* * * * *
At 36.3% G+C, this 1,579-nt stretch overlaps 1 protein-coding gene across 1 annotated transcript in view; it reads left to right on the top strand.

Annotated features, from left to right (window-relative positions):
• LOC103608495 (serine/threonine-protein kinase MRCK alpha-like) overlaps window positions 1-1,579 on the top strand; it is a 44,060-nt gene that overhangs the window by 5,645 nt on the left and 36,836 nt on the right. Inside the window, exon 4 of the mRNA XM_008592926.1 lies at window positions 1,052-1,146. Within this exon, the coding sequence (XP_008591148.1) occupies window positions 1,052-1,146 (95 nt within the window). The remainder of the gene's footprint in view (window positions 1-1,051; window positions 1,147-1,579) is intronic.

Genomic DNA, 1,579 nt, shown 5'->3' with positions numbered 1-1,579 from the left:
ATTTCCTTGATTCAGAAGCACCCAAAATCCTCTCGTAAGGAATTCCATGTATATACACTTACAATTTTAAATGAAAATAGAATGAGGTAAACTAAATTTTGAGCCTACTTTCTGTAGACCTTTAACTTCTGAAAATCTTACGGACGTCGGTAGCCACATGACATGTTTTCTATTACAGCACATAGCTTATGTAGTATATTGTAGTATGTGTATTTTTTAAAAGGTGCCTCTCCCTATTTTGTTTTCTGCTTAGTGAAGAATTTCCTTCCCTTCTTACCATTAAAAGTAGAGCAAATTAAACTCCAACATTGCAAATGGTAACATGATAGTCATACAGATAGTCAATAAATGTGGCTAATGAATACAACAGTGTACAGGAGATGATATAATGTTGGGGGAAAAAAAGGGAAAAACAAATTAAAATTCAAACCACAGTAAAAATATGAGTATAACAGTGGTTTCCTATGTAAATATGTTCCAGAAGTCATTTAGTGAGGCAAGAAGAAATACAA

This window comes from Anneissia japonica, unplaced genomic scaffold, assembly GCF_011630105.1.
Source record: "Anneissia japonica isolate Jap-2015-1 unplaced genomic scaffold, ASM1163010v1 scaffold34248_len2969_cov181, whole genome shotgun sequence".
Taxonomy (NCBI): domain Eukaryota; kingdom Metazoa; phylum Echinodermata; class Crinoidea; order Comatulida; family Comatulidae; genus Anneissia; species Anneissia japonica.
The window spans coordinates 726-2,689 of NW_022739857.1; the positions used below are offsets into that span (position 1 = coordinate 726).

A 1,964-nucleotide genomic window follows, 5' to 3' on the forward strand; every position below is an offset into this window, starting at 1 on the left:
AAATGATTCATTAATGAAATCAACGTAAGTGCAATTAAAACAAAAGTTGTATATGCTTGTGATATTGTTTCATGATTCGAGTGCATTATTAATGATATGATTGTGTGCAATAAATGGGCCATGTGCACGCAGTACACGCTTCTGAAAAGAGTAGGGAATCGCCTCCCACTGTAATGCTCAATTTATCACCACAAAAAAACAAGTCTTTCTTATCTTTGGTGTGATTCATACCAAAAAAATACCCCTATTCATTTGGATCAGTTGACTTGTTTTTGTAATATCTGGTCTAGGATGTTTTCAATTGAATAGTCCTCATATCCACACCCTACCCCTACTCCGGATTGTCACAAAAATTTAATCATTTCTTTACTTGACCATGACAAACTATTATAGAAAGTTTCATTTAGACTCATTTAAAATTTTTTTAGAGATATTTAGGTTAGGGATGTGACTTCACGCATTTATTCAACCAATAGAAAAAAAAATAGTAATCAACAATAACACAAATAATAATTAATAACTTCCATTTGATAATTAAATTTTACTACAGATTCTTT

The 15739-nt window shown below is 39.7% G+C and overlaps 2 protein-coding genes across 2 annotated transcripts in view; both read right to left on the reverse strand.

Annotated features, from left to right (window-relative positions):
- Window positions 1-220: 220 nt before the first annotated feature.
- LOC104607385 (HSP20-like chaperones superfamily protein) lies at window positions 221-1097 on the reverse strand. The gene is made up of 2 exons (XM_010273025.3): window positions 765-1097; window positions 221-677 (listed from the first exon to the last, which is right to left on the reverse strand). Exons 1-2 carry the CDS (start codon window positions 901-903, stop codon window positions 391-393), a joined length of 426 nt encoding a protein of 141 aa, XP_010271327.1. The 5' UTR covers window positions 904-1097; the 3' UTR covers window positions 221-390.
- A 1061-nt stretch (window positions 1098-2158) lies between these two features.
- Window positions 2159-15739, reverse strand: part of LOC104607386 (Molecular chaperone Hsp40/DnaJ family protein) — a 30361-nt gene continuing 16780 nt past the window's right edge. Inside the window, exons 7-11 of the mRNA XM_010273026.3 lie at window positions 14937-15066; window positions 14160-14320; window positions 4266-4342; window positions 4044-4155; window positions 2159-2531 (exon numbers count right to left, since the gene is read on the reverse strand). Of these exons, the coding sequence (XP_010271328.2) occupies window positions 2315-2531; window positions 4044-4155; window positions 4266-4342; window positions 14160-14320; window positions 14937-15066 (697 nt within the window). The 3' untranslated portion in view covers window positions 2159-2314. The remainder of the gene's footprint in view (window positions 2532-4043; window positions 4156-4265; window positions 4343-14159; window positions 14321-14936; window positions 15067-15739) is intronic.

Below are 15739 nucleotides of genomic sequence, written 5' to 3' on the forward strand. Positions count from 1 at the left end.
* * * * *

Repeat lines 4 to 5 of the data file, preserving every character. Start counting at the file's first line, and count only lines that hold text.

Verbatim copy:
Genomic DNA, 1,579 nt, shown 5'->3' with positions numbered 1-1,579 from the left:
ATTTCCTTGATTCAGAAGCACCCAAAATCCTCTCGTAAGGAATTCCATGTATATACACTTACAATTTTAAATGAAAATAGAATGAGGTAAACTAAATTTTGAGCCTACTTTCTGTAGACCTTTAACTTCTGAAAATCTTACGGACGTCGGTAGCCACATGACATGTTTTCTATTACAGCACATAGCTTATGTAGTATATTGTAGTATGTGTATTTTTTAAAAGGTGCCTCTCCCTATTTTGTTTTCTGCTTAGTGAAGAATTTCCTTCCCTTCTTACCATTAAAAGTAGAGCAAATTAAACTCCAACATTGCAAATGGTAACATGATAGTCATACAGATAGTCAATAAATGTGGCTAATGAATACAACAGTGTACAGGAGATGATATAATGTTGGGGGAAAAAAAGGGAAAAACAAATTAAAATTCAAACCACAGTAAAAATATGAGTATAACAGTGGTTTCCTATGTAAATATGTTCCAGAAGTCATTTAGTGAGGCAAGAAGAAATACAA